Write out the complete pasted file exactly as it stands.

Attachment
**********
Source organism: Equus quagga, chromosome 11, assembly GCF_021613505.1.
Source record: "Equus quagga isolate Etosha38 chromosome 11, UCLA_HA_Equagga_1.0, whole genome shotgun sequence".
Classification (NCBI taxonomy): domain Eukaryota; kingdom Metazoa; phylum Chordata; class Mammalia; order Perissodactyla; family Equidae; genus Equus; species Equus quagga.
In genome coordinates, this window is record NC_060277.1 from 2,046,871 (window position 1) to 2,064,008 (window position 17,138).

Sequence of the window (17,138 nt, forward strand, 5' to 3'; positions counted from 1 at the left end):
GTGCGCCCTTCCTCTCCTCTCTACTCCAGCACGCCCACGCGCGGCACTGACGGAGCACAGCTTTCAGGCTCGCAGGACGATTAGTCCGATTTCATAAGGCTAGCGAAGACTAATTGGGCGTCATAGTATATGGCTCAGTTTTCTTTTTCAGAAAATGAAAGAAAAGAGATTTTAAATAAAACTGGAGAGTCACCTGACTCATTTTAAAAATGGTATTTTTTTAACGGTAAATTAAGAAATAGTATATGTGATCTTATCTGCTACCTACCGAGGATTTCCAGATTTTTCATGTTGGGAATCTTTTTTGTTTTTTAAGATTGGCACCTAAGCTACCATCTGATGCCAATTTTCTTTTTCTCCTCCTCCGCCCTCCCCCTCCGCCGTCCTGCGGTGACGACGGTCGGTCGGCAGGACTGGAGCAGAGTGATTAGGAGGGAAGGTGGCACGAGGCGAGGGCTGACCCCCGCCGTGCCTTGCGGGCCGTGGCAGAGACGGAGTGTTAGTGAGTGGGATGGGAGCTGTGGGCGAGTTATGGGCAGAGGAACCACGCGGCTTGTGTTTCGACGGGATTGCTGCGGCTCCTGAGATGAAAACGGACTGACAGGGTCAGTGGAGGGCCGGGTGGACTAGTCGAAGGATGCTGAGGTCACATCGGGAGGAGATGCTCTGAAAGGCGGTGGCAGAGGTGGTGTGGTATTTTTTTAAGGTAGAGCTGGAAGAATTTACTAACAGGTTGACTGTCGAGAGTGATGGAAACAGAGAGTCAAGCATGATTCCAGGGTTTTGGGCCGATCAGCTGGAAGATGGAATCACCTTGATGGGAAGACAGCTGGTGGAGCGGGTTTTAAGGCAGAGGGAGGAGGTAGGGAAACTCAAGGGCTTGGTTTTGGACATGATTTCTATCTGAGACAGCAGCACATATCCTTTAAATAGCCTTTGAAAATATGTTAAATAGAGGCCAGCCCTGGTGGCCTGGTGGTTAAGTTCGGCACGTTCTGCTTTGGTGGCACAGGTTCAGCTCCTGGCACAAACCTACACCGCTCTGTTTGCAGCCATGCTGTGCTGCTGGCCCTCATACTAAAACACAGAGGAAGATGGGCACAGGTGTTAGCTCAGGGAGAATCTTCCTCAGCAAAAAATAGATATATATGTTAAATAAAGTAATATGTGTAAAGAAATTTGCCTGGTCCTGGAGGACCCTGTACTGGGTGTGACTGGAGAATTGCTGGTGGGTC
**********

Source organism: Equus quagga, chromosome 11, assembly GCF_021613505.1.
Source record: "Equus quagga isolate Etosha38 chromosome 11, UCLA_HA_Equagga_1.0, whole genome shotgun sequence".
Classification (NCBI taxonomy): domain Eukaryota; kingdom Metazoa; phylum Chordata; class Mammalia; order Perissodactyla; family Equidae; genus Equus; species Equus quagga.
In genome coordinates, this window is record NC_060277.1 from 2,046,871 (window position 1) to 2,064,008 (window position 17,138).

Sequence of the window (17,138 nt, forward strand, 5' to 3'; positions counted from 1 at the left end):
GTGCGCCCTTCCTCTCCTCTCTACTCCAGCACGCCCACGCGCGGCACTGACGGAGCACAGCTTTCAGGCTCGCAGGACGATTAGTCCGATTTCATAAGGCTAGCGAAGACTAATTGGGCGTCATAGTATATGGCTCAGTTTTCTTTTTCAGAAAATGAAAGAAAAGAGATTTTAAATAAAACTGGAGAGTCACCTGACTCATTTTAAAAATGGTATTTTTTTAACGGTAAATTAAGAAATAGTATATGTGATCTTATCTGCTACCTACCGAGGATTTCCAGATTTTTCATGTTGGGAATCTTTTTTGTTTTTTAAGATTGGCACCTAAGCTACCATCTGATGCCAATTTTCTTTTTCTCCTCCTCCGCCCTCCCCCTCCGCCGTCCTGCGGTGACGACGGTCGGTCGGCAGGACTGGAGCAGAGTGATTAGGAGGGAAGGTGGCACGAGGCGAGGGCTGACCCCCGCCGTGCCTTGCGGGCCGTGGCAGAGACGGAGTGTTAGTGAGTGGGATGGGAGCTGTGGGCGAGTTATGGGCAGAGGAACCACGCGGCTTGTGTTTCGACGGGATTGCTGCGGCTCCTGAGATGAAAACGGACTGACAGGGTCAGTGGAGGGCCGGGTGGACTAGTCGAAGGATGCTGAGGTCACATCGGGAGGAGATGCTCTGAAAGGCGGTGGCAGAGGTGGTGTGGTATTTTTTTAAGGTAGAGCTGGAAGAATTTACTAACAGGTTGACTGTCGAGAGTGATGGAAACAGAGAGTCAAGCATGATTCCAGGGTTTTGGGCCGATCAGCTGGAAGATGGAATCACCTTGATGGGAAGACAGCTGGTGGAGCGGGTTTTAAGGCAGAGGGAGGAGGTAGGGAAACTCAAGGGCTTGGTTTTGGACATGATTTCTATCTGAGACAGCAGCACATATCCTTTAAATAGCCTTTGAAAATATGTTAAATAGAGGCCAGCCCTGGTGGCCTGGTGGTTAAGTTCGGCACGTTCTGCTTTGGTGGCACAGGTTCAGCTCCTGGCACAAACCTACACCGCTCTGTTTGCAGCCATGCTGTGCTGCTGGCCCTCATACTAAAACACAGAGGAAGATGGGCACAGGTGTTAGCTCAGGGAGAATCTTCCTCAGCAAAAAATAGATATATATGTTAAATAAAGTAATATGTGTAAAGAAATTTGCCTGGTCCTGGAGGACCCTGTACTGGGTGTGACTGGAGAATTGCTGGTGGGTC